Restoring the Constitution to its rightful place in ordering the lives of the citizens of the country would make a positive contribution towards their perspective regarding their future and that of their children. Governments can come and go, but a sound Constitution and the institutions of state that it governs, is a beacon that guides those governments in the manner in which citizens should be treated. Whilst the Constitution rules over government, the people are safe. When government rules over the Constitution, the people are in danger. Constitutions keep people and their property safe, even when their worst enemies are in control of government. Had the current Constitution been in place in 1910, apartheid and all its attendant evils would not have been possible.

A high growth path for South Africa’s economy
Placing South Africa’s economy on a high growth path should also not be difficult. Whatever collectivist ideologues and development statists might have to say about the matter, the evidence shows clearly that countries with the greatest economic freedom, or more importantly those that are moving towards greater economic freedom have the highest growth rates.

If South Africa truly wants to have growth rates equivalent to the best in the world there is only one direction it can go, that is, towards greater economic freedom. Greater economic freedom provides not only higher economic growth rates but higher incomes for the poor; higher life expectancies; lower rates of infant mortality; improved water supplies; less corruption; a better environment; and greater civil liberties. The per capita incomes of the poorest 10 per cent in the most economically free countries is more than 8 times greater at $7,334 (R56,800) than the per capita incomes at $905 (R7,000) of the people in the least economically free countries.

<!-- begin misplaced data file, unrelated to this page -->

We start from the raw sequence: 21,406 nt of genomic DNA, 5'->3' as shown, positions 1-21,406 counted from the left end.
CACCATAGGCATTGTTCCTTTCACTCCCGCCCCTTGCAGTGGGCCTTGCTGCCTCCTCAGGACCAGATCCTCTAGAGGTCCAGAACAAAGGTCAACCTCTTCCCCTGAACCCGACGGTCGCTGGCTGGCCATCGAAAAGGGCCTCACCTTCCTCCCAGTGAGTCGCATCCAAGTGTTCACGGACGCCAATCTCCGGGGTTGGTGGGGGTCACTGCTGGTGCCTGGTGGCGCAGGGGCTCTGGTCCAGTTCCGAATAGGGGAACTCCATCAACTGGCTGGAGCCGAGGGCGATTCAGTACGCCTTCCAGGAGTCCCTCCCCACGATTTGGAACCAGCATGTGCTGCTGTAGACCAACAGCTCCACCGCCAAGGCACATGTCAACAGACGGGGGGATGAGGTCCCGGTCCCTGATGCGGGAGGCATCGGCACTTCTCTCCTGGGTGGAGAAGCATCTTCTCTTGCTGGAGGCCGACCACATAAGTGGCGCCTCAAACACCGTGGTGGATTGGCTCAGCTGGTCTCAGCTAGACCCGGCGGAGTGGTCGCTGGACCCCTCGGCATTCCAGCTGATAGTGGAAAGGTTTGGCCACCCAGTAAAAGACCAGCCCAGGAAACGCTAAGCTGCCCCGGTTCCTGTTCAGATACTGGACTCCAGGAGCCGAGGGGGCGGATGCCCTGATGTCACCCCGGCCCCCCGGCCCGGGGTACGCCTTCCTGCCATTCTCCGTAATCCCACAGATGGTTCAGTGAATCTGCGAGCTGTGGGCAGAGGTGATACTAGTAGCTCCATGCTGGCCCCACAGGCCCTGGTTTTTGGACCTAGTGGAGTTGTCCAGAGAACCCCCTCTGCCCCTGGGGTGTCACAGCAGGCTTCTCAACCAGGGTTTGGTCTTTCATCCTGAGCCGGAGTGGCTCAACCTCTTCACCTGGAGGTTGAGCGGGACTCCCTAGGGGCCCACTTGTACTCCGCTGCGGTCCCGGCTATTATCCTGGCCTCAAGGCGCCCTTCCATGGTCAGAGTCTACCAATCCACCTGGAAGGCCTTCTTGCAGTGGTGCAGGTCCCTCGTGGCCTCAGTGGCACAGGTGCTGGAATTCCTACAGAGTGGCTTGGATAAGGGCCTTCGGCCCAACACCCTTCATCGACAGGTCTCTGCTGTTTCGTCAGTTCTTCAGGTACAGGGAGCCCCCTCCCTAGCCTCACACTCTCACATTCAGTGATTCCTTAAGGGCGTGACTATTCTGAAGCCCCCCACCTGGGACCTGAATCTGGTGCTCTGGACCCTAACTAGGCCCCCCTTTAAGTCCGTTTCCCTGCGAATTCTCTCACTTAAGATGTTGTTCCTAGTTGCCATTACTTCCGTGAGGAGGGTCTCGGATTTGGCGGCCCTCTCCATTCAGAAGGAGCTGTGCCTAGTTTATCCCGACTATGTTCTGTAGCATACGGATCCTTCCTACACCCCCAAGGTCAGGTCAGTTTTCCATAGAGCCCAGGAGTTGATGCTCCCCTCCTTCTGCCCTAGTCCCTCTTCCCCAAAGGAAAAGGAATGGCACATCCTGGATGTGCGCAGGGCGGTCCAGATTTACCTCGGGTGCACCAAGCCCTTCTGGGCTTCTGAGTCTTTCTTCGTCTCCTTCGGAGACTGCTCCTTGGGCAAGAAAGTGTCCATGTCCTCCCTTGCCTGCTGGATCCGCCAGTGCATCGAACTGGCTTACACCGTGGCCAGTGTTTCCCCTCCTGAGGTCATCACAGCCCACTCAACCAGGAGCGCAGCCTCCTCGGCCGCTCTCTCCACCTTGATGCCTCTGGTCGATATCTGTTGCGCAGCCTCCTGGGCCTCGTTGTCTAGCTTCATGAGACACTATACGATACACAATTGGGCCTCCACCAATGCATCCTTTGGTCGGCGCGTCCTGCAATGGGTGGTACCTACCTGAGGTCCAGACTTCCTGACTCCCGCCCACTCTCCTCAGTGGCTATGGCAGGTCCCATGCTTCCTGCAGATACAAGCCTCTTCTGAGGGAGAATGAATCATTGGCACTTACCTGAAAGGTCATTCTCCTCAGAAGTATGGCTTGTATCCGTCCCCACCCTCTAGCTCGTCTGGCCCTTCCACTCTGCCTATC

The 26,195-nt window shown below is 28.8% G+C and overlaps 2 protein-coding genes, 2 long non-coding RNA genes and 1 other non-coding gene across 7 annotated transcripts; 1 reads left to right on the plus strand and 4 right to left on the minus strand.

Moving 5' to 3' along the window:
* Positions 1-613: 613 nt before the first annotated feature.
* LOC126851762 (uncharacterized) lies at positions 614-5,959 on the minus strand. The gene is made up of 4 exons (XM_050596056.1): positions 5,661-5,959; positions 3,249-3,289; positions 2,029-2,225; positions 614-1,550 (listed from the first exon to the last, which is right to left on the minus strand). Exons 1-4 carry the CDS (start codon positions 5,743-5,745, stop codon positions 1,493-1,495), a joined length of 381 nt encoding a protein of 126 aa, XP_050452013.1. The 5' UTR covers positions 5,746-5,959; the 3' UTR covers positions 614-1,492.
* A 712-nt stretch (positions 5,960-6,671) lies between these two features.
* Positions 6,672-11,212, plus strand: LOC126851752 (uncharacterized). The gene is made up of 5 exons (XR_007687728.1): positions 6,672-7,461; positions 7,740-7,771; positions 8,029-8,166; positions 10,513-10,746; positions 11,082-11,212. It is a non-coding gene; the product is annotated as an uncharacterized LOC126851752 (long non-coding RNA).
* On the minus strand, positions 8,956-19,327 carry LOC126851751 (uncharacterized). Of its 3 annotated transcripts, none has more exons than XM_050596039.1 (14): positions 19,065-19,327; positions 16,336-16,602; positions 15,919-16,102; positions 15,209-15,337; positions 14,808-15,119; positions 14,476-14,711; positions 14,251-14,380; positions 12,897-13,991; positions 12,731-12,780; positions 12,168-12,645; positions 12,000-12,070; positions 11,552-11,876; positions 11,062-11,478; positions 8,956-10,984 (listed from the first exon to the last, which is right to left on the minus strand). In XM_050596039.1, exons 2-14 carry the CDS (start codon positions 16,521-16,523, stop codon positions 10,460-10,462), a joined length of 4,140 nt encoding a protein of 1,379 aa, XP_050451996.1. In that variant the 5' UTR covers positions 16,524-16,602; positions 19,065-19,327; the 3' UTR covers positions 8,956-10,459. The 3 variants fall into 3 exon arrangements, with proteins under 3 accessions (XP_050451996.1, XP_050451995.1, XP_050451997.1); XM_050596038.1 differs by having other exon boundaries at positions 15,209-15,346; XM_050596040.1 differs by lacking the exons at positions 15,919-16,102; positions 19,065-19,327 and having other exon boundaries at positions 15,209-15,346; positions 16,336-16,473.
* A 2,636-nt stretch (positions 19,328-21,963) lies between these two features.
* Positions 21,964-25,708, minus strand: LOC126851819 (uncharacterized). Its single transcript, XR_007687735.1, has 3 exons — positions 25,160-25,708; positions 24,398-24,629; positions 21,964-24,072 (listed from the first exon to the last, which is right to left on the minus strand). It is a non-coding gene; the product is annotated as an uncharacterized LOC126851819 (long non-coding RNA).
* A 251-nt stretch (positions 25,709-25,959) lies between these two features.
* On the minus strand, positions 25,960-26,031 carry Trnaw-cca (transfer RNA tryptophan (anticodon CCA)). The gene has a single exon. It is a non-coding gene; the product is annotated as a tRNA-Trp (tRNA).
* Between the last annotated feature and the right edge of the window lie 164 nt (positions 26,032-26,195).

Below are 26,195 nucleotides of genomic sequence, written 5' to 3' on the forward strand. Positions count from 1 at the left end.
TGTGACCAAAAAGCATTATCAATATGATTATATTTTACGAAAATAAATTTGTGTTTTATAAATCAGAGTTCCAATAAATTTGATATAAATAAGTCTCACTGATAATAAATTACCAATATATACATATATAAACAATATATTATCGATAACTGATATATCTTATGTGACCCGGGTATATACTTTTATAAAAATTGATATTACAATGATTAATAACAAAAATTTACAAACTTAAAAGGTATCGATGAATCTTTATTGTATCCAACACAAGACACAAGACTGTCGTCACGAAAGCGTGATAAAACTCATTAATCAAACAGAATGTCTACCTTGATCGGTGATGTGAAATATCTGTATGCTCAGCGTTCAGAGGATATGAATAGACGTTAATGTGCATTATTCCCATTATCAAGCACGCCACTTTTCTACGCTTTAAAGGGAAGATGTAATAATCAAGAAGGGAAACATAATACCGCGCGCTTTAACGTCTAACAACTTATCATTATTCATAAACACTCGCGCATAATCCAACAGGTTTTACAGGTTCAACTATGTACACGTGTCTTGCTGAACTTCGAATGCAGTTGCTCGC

Greater economic freedom for South Africa
South Africa will become more economically free if it chooses to:

  • Improve the legal structure, policing, and security of property rights, respect the independence of the judiciary, and drastically reduce crime;
  • Abolish exchange controls and increase the stability of the rand by improved control over the money supply, which will rapidly reduce inflation, encourage foreign investment, and facilitate trade;
  • Increase the demand for labour by reducing compliance costs, restore the contractual rights of the unemployed, and lift the regulation of minimum wages to avoid pricing the unskilled out of the market;
  • Reduce administrative requirements and bureaucratic costs to improve the “ease of doing business”;
  • Reduce the size of government by reducing government consumption expenditure as a percentage of total consumption, dispose of public enterprises, open up the respective areas of the economy to competition, and reduce top marginal and payroll taxes; and
  • Channel all BBBEE through the budget, utilising the sale of state assets and taxes to take corrective action, and stop the current random and disruptive interference in the operation of businesses.

    If our government takes this purposeful action to improve the political and economic environment in South Africa, the gloom and doom will disappear as rapidly as it did when the electricity came back on. People will once again look forward eagerly to a bright future.

    Right now, South Africa needs to be given a powerful message of hope by its government – a government that has both the capacity and duty to do so.

    Author: Dr BC Benfield is the Chairman of the Free Market Foundation. This article may be republished without prior consent but with acknowledgement to the author. The views expressed in the article are the author’s and are not necessarily shared by the members of the Foundation. (Adapted from Dr Benfield’s address to the Annual General Meeting of the Foundation on 28 August 2008).

    FMF Policy Bulletin / 24 November 2009